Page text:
Tag Archives: H5N2

How Bad is the Minnesota Turkey Epidemic?

Unless you are living in a chicken coop, you have probably heard about the Turkey Crisis in Minnesota and surrounding upper plains/midwestern states. Every few days we hear more news: Millions of farmed turkeys are being put down in one turkey farm after another, because the farm’s turkeys are infested with the H5N2 bird flu.

I should say right away, that according to the Minnesota Turkey Growers Association, there is no significant risk of a turkey shortage. While it is always bad to count your chickens before they hatch, apparently this is not a big problem with the larger fowl.

See also: Avian Influenza H5N2 In The Mississippi And Pacific Flyways

The flu is probably carried to the turkeys by migratory birds. Once it is established at a turkey farm, the birds are generally put down. So far this has cost Minnesota turkey farmers millions, probably tens of millions, of dollars.

There are two reasons to be concerned about this, but it is also important to keep the epidemic in perspective.

The first reason to be concerned is, of course, because turkey farmers are taking it in the neck, a distinction usually reserved for the turkeys themselves. Anything that badly affects farmers is bad for the local or regional economy. The second reason is the small possibility that emerges any time there is a lot of bird flu activity. This, of course, is the possibility that a new version of a virus will emerge that will affect humans. The chances of that are very small, but the possible consequences are of course great, as new viruses in a population can be highly virulent. There have been no known cases of humans being affected and it is highly unlikely that this will happen.

I should also note that the turkey virus does affect chickens as well, but according to experts, less so. The virus spreads easily from turkey to turkey, but has a harder time spreading among chickens.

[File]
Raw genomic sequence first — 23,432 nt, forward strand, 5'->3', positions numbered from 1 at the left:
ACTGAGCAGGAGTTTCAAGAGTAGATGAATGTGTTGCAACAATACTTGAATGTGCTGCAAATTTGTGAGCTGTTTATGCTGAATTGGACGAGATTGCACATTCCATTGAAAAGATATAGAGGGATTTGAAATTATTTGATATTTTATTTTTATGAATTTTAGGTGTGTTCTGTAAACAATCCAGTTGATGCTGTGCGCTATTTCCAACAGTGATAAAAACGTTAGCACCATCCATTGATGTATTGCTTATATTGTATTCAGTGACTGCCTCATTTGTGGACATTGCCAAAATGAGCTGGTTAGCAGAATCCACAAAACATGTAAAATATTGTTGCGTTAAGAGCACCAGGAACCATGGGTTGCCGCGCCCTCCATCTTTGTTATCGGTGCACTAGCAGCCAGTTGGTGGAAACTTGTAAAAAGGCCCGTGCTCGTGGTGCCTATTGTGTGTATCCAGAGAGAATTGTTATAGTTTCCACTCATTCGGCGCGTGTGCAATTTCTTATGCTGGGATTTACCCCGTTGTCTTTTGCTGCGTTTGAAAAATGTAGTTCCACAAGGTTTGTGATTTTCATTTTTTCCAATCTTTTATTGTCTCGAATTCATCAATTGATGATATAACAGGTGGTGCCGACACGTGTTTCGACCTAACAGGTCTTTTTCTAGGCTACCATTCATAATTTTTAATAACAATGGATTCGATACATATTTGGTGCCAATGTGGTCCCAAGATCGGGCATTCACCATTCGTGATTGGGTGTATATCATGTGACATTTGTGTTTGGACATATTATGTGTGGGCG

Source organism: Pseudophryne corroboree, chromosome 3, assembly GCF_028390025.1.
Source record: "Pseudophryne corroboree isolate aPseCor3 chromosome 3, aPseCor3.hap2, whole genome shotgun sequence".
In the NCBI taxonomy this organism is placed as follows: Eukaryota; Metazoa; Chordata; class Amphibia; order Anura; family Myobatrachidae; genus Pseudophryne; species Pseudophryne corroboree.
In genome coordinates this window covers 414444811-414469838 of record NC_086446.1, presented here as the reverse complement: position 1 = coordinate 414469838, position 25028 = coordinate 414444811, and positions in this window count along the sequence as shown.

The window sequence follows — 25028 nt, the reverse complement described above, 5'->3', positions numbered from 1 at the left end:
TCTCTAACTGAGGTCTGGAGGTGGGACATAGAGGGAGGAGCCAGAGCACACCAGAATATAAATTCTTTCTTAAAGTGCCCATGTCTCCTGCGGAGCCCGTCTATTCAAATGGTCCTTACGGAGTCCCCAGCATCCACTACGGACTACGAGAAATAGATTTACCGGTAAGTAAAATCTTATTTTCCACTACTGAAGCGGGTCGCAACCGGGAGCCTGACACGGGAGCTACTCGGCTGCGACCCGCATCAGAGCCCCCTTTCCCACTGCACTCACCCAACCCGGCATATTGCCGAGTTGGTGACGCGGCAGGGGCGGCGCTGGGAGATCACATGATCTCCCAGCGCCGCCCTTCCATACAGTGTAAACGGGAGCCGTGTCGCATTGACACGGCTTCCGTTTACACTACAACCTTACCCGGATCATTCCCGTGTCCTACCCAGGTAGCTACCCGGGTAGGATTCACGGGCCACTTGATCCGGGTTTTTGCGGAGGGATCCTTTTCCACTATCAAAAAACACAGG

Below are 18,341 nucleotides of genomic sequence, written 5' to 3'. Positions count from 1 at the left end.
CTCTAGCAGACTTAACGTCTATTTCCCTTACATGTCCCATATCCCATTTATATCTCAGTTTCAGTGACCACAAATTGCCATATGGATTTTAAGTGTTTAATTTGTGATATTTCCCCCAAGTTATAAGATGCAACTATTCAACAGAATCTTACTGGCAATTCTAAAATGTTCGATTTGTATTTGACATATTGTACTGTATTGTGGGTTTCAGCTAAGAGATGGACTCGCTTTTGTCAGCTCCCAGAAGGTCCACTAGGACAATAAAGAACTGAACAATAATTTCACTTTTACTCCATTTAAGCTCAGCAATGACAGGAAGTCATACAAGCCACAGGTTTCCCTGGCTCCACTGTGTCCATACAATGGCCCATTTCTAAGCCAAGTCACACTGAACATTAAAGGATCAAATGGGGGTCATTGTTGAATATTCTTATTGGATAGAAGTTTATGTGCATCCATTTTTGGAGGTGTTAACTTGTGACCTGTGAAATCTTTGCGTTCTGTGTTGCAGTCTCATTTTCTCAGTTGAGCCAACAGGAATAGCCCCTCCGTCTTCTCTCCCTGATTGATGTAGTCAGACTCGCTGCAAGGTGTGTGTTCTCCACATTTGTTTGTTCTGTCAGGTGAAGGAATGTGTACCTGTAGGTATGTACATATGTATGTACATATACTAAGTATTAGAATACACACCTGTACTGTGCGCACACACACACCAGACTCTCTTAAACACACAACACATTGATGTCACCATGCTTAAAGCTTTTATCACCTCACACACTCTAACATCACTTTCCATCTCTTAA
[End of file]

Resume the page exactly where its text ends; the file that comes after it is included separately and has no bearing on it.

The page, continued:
I checked with Lara Durben of the Minnesota Turkey Growers Association to see how much H5N2 is affecting the turkeys and turkey farming here. She told me that so far about 26 farms have been affected, which is just under 5% of the total number of farms statewide (about 600). “In Minnesota, about 1.6 million birds have been destroyed because of this strain of highly pathogenic avian influenza. That compares to a total number of birds raised in Minnesota of 46 million annually – so about 3.5% of the total number of turkeys raised in our state will not enter the marketplace because they have been destroyed,” she told me.

Durben also anticipates that the number of new cases will go down shortly, as Spring passes into Summer, but possibly pick up again in the Fall. “The virus does not thrive in heat, and the spring migratory bird season will be over. However, we do assume that cases will pick up again in the fall with migratory birds heading back south and cooler weather. USDA researchers are telling us that we should expect to see this particular strain around for the next 3-5 years in all four flyways of the U.S.”

So that is good news. Less good news is that this s the first time that the US has seen H5N2, and it is highly virulent. This is the worst pathogenic avian influenza Derben has seen.

Since we are talking turkey, please have a look at these related posts:

<li>A two part interview on the history of the Turkey: <a href="http://scienceblogs.com/gregladen/2014/12/02/a-partial-history-of-the-turkey-podcast/">Part I</a> | <a href="http://scienceblogs.com/gregladen/2014/12/15/a-second-helping-of-turkey/">Part II</a></li>

<li><a href="http://scienceblogs.com/gregladen/2012/11/22/the-feast-a-thanksgiving-day-story/">The Feast (A Thanksgiving Day Story)</a></li>

<li><a href="http://10000birds.com/history-of-the-turkey-and-the-first-thanksgiving.htm">The Domestic Turkey and the First Thanksgiving</a></li>

Photo from here.